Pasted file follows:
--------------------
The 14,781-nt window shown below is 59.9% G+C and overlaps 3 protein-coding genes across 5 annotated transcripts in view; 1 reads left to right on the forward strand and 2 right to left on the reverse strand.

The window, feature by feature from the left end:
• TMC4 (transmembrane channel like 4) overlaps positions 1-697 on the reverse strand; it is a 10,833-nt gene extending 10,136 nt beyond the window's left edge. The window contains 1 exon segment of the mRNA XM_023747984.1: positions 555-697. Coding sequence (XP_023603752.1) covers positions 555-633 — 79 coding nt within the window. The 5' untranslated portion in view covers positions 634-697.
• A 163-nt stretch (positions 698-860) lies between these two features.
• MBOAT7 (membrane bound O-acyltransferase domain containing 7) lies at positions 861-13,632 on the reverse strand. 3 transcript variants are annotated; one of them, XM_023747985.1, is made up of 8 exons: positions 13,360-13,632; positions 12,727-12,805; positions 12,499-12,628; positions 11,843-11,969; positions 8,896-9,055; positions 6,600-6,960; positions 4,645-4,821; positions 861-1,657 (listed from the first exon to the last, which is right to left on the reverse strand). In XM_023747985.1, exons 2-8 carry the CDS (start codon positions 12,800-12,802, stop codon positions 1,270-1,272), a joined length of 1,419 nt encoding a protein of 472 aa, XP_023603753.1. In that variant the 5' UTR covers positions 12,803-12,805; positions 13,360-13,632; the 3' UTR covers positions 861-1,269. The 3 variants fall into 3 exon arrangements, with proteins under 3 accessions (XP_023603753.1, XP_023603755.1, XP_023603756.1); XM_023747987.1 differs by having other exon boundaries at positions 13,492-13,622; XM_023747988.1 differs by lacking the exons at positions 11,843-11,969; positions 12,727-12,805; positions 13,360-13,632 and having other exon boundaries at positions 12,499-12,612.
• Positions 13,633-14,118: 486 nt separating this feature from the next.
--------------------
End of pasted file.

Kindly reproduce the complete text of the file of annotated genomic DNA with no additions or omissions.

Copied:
The 14,781-nt window shown below is 59.9% G+C and overlaps 3 protein-coding genes across 5 annotated transcripts in view; 1 reads left to right on the forward strand and 2 right to left on the reverse strand.

The window, feature by feature from the left end:
• TMC4 (transmembrane channel like 4) overlaps positions 1-697 on the reverse strand; it is a 10,833-nt gene extending 10,136 nt beyond the window's left edge. The window contains 1 exon segment of the mRNA XM_023747984.1: positions 555-697. Coding sequence (XP_023603752.1) covers positions 555-633 — 79 coding nt within the window. The 5' untranslated portion in view covers positions 634-697.
• A 163-nt stretch (positions 698-860) lies between these two features.
• MBOAT7 (membrane bound O-acyltransferase domain containing 7) lies at positions 861-13,632 on the reverse strand. 3 transcript variants are annotated; one of them, XM_023747985.1, is made up of 8 exons: positions 13,360-13,632; positions 12,727-12,805; positions 12,499-12,628; positions 11,843-11,969; positions 8,896-9,055; positions 6,600-6,960; positions 4,645-4,821; positions 861-1,657 (listed from the first exon to the last, which is right to left on the reverse strand). In XM_023747985.1, exons 2-8 carry the CDS (start codon positions 12,800-12,802, stop codon positions 1,270-1,272), a joined length of 1,419 nt encoding a protein of 472 aa, XP_023603753.1. In that variant the 5' UTR covers positions 12,803-12,805; positions 13,360-13,632; the 3' UTR covers positions 861-1,269. The 3 variants fall into 3 exon arrangements, with proteins under 3 accessions (XP_023603753.1, XP_023603755.1, XP_023603756.1); XM_023747987.1 differs by having other exon boundaries at positions 13,492-13,622; XM_023747988.1 differs by lacking the exons at positions 11,843-11,969; positions 12,727-12,805; positions 13,360-13,632 and having other exon boundaries at positions 12,499-12,612.
• Positions 13,633-14,118: 486 nt separating this feature from the next.